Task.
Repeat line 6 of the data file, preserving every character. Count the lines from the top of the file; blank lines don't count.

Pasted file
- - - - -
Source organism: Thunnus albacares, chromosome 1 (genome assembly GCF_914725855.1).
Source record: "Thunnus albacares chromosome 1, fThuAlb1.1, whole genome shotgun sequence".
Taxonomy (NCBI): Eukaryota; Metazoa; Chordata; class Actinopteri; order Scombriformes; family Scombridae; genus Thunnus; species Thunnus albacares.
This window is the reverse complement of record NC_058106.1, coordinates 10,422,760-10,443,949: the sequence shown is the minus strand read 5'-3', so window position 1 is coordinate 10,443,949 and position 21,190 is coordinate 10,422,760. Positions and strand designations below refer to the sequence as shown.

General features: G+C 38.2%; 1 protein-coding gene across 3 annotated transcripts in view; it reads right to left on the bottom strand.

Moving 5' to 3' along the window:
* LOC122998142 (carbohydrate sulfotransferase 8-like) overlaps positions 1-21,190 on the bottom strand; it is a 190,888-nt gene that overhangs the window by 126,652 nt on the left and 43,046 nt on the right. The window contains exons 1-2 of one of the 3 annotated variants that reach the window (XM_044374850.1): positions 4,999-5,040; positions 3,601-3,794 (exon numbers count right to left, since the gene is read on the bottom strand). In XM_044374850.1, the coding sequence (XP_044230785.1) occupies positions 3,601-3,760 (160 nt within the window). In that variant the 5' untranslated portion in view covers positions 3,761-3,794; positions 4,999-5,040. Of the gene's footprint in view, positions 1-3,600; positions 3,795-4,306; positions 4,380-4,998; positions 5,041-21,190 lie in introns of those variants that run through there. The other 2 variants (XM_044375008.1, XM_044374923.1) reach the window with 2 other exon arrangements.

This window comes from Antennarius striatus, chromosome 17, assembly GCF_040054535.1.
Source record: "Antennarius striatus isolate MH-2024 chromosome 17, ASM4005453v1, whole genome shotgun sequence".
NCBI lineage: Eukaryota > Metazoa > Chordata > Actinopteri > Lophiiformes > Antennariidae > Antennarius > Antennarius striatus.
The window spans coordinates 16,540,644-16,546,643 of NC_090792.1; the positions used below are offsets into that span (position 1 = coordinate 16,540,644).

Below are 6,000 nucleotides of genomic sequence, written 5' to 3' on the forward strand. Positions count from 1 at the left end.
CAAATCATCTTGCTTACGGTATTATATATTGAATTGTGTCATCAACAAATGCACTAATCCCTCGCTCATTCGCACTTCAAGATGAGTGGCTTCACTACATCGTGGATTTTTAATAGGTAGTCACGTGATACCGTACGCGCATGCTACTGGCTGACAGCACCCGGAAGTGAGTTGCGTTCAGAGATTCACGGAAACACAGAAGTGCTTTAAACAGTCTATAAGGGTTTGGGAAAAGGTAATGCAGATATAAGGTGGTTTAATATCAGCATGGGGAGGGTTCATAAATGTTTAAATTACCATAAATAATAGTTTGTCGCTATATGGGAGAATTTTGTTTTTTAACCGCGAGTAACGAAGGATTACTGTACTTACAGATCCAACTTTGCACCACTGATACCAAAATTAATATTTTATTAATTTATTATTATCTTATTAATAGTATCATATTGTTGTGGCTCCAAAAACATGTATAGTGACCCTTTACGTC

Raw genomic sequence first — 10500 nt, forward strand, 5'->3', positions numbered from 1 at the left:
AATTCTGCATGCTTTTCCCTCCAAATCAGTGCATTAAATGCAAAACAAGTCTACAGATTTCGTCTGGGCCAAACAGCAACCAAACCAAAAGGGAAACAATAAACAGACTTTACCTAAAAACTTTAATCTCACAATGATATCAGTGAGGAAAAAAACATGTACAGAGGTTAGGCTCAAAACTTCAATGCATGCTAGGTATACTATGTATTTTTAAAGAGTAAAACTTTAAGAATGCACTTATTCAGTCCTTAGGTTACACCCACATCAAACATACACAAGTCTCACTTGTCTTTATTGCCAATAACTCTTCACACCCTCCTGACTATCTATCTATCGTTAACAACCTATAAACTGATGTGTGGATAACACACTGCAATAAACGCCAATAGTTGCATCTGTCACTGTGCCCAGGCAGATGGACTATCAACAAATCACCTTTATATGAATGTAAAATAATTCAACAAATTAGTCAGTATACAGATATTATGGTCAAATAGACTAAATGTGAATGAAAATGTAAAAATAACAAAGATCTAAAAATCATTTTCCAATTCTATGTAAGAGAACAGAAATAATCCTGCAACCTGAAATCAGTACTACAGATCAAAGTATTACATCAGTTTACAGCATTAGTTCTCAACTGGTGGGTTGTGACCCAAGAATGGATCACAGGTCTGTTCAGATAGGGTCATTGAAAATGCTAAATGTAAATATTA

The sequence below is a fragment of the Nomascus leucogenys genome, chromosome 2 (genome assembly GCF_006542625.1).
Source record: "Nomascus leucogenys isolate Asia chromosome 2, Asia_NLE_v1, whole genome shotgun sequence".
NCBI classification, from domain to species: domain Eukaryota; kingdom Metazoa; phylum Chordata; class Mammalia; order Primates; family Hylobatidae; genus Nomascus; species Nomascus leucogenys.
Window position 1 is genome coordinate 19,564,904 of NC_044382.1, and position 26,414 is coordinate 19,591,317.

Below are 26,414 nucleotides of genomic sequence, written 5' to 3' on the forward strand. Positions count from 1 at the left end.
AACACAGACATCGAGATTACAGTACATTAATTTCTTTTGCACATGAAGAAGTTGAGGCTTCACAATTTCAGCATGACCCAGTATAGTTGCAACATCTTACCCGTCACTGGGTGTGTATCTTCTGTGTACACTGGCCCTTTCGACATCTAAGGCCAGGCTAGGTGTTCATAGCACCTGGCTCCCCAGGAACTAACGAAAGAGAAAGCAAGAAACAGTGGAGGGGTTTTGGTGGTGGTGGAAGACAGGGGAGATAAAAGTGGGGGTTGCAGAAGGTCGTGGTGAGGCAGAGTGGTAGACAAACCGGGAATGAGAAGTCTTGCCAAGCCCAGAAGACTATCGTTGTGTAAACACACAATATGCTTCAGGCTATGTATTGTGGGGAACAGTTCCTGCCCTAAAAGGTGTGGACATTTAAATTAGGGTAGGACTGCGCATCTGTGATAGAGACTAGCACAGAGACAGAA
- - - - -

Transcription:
Moving 5' to 3' along the window: